How To Choose The Right PPE For Your Workers

February 15, 2023

Picture of Cecilia De La Rosa

Cecilia De La Rosa

According to OSHA standards, employers are required to protect their workers from hazards at their jobsites and during their work hours. Employers must first look to engineering and administrative controls to remove or reduce hazards. These controls include things like providing protective guards or limiting the time that employees spend doing a certain task. If the hazards cannot be prevented this way, then employers must provide their employees with PPE.

PPE (personal protective equipment) is equipment designed to minimize a worker’s exposure to hazards. It includes things like hard hats, ear plugs, face shields, and more. Choosing the right PPE for the job is more than just deciding that all workers need hard hats. You must ensure that the correct hat style is chosen and that workers know how to wear it properly.

Let’s look at what employers need to know about choosing and providing PPE for their workers.

Who is responsible for buying PPE?

As part of their overall responsibility to protect workers from hazards while at work, employers are responsible for providing proper PPE to suit the hazards present on the job. But just providing the equipment isn’t enough. Employers are also responsible for assessing the hazards on the job, identifying and providing proper PPE for those hazards, training workers on the proper use and maintenance of PPE, maintaining the equipment, and reviewing/evaluating/updating their PPE program as needed.

Employees are responsible for properly wearing and using PPE, attending training sessions, caring for and cleaning the equipment, and informing their supervisor if equipment needs repairs or to be replaced.

Choosing the right PPE for the job

Choosing the right PPE for your workers is a three-step process: assessment, selection, and training.

1. Assessment

Employers are responsible for inspecting job sites for potential hazards. Here are some potential hazards to be on the lookout for:

  • Fall hazards
  • Impact
  • Penetration
  • Compression (roll-over)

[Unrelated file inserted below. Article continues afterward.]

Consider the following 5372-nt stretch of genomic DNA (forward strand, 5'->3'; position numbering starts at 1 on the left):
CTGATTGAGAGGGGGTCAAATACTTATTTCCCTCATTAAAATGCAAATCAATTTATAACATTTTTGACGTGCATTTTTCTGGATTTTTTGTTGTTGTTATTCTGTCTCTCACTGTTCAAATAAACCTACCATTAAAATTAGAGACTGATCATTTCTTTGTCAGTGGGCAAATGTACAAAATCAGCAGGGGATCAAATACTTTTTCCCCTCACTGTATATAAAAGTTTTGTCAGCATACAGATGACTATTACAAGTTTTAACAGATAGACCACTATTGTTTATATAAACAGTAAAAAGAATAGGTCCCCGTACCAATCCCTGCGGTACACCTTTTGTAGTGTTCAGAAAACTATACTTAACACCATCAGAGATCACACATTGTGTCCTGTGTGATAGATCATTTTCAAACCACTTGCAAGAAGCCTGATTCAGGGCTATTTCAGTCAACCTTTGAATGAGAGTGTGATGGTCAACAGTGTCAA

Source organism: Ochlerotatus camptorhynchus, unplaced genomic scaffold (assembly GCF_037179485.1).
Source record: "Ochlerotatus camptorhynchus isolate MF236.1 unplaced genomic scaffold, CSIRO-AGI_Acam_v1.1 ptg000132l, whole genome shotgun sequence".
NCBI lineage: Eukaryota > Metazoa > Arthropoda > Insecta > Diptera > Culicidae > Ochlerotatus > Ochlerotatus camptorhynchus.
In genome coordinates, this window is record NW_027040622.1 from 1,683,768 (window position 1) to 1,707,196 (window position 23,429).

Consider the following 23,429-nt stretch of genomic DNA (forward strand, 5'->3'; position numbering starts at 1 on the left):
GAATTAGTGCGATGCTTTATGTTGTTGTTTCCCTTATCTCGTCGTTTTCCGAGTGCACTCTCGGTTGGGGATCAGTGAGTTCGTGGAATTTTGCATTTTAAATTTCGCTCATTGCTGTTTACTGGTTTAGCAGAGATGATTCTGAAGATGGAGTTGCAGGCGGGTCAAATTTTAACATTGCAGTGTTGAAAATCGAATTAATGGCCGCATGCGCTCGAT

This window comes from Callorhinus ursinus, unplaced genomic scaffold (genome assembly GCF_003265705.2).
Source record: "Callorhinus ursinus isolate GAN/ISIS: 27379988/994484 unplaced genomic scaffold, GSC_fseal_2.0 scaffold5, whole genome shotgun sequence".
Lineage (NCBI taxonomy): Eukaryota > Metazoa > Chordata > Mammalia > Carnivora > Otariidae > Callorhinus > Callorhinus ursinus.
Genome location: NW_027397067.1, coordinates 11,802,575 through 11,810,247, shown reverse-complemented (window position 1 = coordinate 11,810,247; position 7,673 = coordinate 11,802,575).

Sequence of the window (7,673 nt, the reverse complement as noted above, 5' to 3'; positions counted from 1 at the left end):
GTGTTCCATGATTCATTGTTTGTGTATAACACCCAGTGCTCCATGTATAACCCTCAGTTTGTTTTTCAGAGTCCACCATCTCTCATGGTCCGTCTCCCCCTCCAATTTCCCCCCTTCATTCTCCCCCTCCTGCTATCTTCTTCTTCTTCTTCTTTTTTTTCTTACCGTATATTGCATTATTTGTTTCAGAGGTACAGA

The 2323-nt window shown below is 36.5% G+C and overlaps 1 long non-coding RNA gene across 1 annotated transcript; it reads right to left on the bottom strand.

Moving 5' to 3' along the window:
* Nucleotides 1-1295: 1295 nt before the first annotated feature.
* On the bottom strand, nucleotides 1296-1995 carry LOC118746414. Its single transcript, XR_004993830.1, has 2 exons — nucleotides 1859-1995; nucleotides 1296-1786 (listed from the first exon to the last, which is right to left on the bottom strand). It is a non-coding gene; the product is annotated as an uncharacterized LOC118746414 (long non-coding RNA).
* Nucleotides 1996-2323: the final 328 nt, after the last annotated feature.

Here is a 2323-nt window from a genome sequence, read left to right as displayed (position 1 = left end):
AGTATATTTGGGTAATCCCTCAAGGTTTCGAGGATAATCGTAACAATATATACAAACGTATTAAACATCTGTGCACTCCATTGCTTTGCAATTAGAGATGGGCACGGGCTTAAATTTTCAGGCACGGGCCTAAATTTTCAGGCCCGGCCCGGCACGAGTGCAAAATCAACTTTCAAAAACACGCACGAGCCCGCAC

• Chemicals
  • Heat/cold
  • Harmful dust
  • Light (optical) radiation
  • Biological

The hazard assessment must be documented and reviewed as site conditions change. Document the following: identify the site evaluated, name of person performing the assessment, date, and certification of the completion of the assessment.

2. Selection

Once all hazards are identified, the employer must then choose the best PPE to protect workers. They must learn about the various equipment available and the levels of protection each provides. Equipment selection should be based on whether the equipment meets standards set by OSHA and ANSI, whether it fits well and is comfortable, and its compatibility with other PPE that workers must wear.

3. Training

Workers must be trained on how to properly wear, use, and maintain each piece of equipment. They need to know when to wear it, what to wear, how to properly use it and wear it, its limitations, and procedures for care, maintenance, and disposal.

Types of PPE

There are a wide variety of equipment types that can be used to protect workers from various hazards. Some of the most popular in construction include:

  • Eye and face protection – This includes glasses, goggles, welding shields, laser goggles, and face shields. This type of PPE is meant to protect workers from flying particles, molten metal, liquid chemicals, acids and caustic liquids, gases or vapors, or potentially harmful light radiation. Equipment must meet the requirements of ANSI Z87.1-2010, ANSI Z87.1-2003, or ANSI Z87.1-1989(R1998).
  • Head protection – This includes hard hats, which come in three classes: A, B, and C. Hard hats must protect workers from objects falling from above, fixed objects like beams or pipes, and electrical hazards. Class A hats provide impact resistance with limited voltage protection (up to 2,200 volts). Class B provides high protection again electrical hazards (up to 20,000 volts) and protection from impacts. Class C are for lightweight impact protection and provide no electrical protection. Hats must comply with ANSI Z89.1-2009, ANSI Z89.1-2003, or ANSI Z89.1-1997 standards.
  • Foot/leg protection – This includes protective shoes and foot/toe guards. This equipment protects workers from static shock, dropped materials, and excessive heat. Protective footwear must comply with ASTM F-2412-2005, and ASTM F-2413-2005, ANSI Z41-1999, or ANSI Z41-1991.
  • Hand/arm protection – This includes gloves and finger guards, which protect workers from chemicals, cuts, scrapes, abrasions, electrical dangers, and amputations. Gloves can be made of many materials, including leather, canvas, metal mesh, fabric, chemical and liquid resistant materials, and insulating materials.
  • Protective clothing – This equipment provides protection from extreme heat and cold, splashes of molten metal or chemicals, and potential impacts from tools, machinery, or materials. It includes clothing such as coveralls, vests, jackets, aprons, and full body suits.
  • Hearing protection – This includes earmuffs and ear plugs. Hearing protection may be required depending on the noise level and duration of exposure.
  • Personal fall protection system – This includes harnesses, lanyards, and complete personal fall arrest systems. These components must be regularly inspected for defects and damage before each use, and must be disposed of after activation.

For more information on OSHA’s requirements for PPE selection, see Publication 3151-O2R 2023.

Employers are responsible for hazard assessment, providing PPE, and training workers on the proper care, use, and maintenance of each piece of equipment. Training should include not only what equipment